Warm Spring days and tree planting at our beloved Whitepines of Northumberland Tree Farm went hand in hand. Visits to the Provincial forest station at Orono in rural Ontario was an annual ritual. We picked up our pre-ordered white pine, white spruce and black walnut seedlings on our way to the farm on Friday afternoons and the rest of the weekend would be spent planting them.   Succulent bright green little trees, no longer than a hand, bare tiny bunches of roots, were ready for the soft warm soil. We did it together, dig, wiggle the spade, drop in the tender roots, step on the soft soil, move on the next…
Read More

“Into and Out of the Fog”. By Henry Regehr

We were walking in thick Vancouver fog with our little daughter, age two-and-a-half. She was testing her wings in the park where we had gone for some family time. She ran ahead of us into the dense white cloud only to find that we had disappeared from her sight. There was an exuberant shriek, and she ran back into our view and our welcoming arms. It quickly became a game. Off she would run, again and again, each time with greater confidence, testing her ability to be out of sight, shout, and excitedly come running back to safety. It would be several years, in adolescence, where she would be ready…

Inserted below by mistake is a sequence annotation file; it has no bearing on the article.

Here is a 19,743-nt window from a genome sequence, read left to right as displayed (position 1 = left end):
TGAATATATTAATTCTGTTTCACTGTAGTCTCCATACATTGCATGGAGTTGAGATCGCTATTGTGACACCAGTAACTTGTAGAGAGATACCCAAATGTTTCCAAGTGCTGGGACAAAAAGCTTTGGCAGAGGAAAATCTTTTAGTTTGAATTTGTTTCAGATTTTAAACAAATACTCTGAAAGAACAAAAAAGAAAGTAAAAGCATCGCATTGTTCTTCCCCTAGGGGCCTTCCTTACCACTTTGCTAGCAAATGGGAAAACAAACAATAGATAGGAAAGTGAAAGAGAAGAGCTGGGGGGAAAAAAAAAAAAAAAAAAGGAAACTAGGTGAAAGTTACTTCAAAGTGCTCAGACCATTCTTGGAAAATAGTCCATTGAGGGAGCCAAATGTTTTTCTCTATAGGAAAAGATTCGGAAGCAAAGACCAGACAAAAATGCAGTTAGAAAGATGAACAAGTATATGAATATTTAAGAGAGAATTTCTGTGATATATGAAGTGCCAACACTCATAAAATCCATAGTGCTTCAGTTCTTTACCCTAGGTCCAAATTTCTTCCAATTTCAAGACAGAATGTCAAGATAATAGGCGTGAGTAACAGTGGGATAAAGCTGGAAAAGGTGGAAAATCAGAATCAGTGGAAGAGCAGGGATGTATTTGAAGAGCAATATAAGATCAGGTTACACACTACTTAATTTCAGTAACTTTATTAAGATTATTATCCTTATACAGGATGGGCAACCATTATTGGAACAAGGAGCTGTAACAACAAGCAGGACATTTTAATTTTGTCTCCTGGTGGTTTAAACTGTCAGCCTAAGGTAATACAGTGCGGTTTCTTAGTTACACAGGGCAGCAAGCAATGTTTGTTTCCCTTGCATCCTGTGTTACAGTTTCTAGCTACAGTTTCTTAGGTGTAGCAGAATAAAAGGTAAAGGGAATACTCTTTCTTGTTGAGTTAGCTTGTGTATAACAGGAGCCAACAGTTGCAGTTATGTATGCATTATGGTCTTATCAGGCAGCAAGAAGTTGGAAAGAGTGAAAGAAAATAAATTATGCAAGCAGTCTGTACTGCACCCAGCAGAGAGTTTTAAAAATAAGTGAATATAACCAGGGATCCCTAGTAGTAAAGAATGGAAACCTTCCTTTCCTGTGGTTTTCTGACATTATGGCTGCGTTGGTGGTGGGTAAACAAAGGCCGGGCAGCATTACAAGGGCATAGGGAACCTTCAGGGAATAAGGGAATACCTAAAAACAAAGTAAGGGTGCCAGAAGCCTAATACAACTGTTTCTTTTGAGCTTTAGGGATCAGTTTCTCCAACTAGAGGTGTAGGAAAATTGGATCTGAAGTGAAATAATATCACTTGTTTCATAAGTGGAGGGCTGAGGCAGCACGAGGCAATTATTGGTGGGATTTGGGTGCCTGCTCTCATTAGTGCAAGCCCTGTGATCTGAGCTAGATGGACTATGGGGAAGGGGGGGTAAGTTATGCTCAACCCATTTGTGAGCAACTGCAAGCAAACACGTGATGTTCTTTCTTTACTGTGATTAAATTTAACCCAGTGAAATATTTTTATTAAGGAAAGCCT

Read More

“Roots, Nostalgia, and Gratitude: An Ode to My Mennonite Heritage”. by Henry Regehr